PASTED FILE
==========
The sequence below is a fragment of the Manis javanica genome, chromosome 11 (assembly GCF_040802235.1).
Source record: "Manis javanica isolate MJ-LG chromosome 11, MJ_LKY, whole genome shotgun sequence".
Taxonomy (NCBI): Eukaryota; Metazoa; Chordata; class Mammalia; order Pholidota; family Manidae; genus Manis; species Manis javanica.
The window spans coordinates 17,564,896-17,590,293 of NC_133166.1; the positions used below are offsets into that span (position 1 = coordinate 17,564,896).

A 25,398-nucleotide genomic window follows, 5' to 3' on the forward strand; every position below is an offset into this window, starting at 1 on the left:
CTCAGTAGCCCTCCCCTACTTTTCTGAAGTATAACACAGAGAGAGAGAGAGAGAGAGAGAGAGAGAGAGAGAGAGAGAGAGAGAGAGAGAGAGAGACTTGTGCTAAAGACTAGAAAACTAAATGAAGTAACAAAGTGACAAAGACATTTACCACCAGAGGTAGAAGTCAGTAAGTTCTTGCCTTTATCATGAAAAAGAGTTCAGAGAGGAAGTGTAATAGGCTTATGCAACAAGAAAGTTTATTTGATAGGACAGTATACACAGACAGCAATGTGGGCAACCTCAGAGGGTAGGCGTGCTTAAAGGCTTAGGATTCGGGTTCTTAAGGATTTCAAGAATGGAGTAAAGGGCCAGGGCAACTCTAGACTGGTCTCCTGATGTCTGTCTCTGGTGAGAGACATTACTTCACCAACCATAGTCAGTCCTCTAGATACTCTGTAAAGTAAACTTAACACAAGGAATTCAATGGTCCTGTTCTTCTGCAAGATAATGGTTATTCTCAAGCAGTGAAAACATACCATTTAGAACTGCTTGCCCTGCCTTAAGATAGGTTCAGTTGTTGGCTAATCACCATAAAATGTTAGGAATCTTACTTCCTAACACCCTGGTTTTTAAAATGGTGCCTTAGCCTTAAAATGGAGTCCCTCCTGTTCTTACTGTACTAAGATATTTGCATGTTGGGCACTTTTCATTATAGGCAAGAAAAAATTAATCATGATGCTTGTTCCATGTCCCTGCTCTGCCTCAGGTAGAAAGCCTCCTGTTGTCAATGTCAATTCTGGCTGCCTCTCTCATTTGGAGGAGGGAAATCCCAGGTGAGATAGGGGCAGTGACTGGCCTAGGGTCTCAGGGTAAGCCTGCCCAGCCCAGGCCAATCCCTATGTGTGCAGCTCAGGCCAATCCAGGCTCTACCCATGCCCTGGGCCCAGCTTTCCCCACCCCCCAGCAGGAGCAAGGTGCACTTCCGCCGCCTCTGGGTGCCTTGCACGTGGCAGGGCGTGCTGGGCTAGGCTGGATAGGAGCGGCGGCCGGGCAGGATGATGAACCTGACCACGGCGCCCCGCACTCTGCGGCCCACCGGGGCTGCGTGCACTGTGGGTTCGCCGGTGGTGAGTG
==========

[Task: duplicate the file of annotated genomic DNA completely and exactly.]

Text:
The sequence below is a fragment of the Manis javanica genome, chromosome 11 (assembly GCF_040802235.1).
Source record: "Manis javanica isolate MJ-LG chromosome 11, MJ_LKY, whole genome shotgun sequence".
Taxonomy (NCBI): Eukaryota; Metazoa; Chordata; class Mammalia; order Pholidota; family Manidae; genus Manis; species Manis javanica.
The window spans coordinates 17,564,896-17,590,293 of NC_133166.1; the positions used below are offsets into that span (position 1 = coordinate 17,564,896).

A 25,398-nucleotide genomic window follows, 5' to 3' on the forward strand; every position below is an offset into this window, starting at 1 on the left:
CTCAGTAGCCCTCCCCTACTTTTCTGAAGTATAACACAGAGAGAGAGAGAGAGAGAGAGAGAGAGAGAGAGAGAGAGAGAGAGAGAGAGAGAGAGACTTGTGCTAAAGACTAGAAAACTAAATGAAGTAACAAAGTGACAAAGACATTTACCACCAGAGGTAGAAGTCAGTAAGTTCTTGCCTTTATCATGAAAAAGAGTTCAGAGAGGAAGTGTAATAGGCTTATGCAACAAGAAAGTTTATTTGATAGGACAGTATACACAGACAGCAATGTGGGCAACCTCAGAGGGTAGGCGTGCTTAAAGGCTTAGGATTCGGGTTCTTAAGGATTTCAAGAATGGAGTAAAGGGCCAGGGCAACTCTAGACTGGTCTCCTGATGTCTGTCTCTGGTGAGAGACATTACTTCACCAACCATAGTCAGTCCTCTAGATACTCTGTAAAGTAAACTTAACACAAGGAATTCAATGGTCCTGTTCTTCTGCAAGATAATGGTTATTCTCAAGCAGTGAAAACATACCATTTAGAACTGCTTGCCCTGCCTTAAGATAGGTTCAGTTGTTGGCTAATCACCATAAAATGTTAGGAATCTTACTTCCTAACACCCTGGTTTTTAAAATGGTGCCTTAGCCTTAAAATGGAGTCCCTCCTGTTCTTACTGTACTAAGATATTTGCATGTTGGGCACTTTTCATTATAGGCAAGAAAAAATTAATCATGATGCTTGTTCCATGTCCCTGCTCTGCCTCAGGTAGAAAGCCTCCTGTTGTCAATGTCAATTCTGGCTGCCTCTCTCATTTGGAGGAGGGAAATCCCAGGTGAGATAGGGGCAGTGACTGGCCTAGGGTCTCAGGGTAAGCCTGCCCAGCCCAGGCCAATCCCTATGTGTGCAGCTCAGGCCAATCCAGGCTCTACCCATGCCCTGGGCCCAGCTTTCCCCACCCCCCAGCAGGAGCAAGGTGCACTTCCGCCGCCTCTGGGTGCCTTGCACGTGGCAGGGCGTGCTGGGCTAGGCTGGATAGGAGCGGCGGCCGGGCAGGATGATGAACCTGACCACGGCGCCCCGCACTCTGCGGCCCACCGGGGCTGCGTGCACTGTGGGTTCGCCGGTGGTGAGTG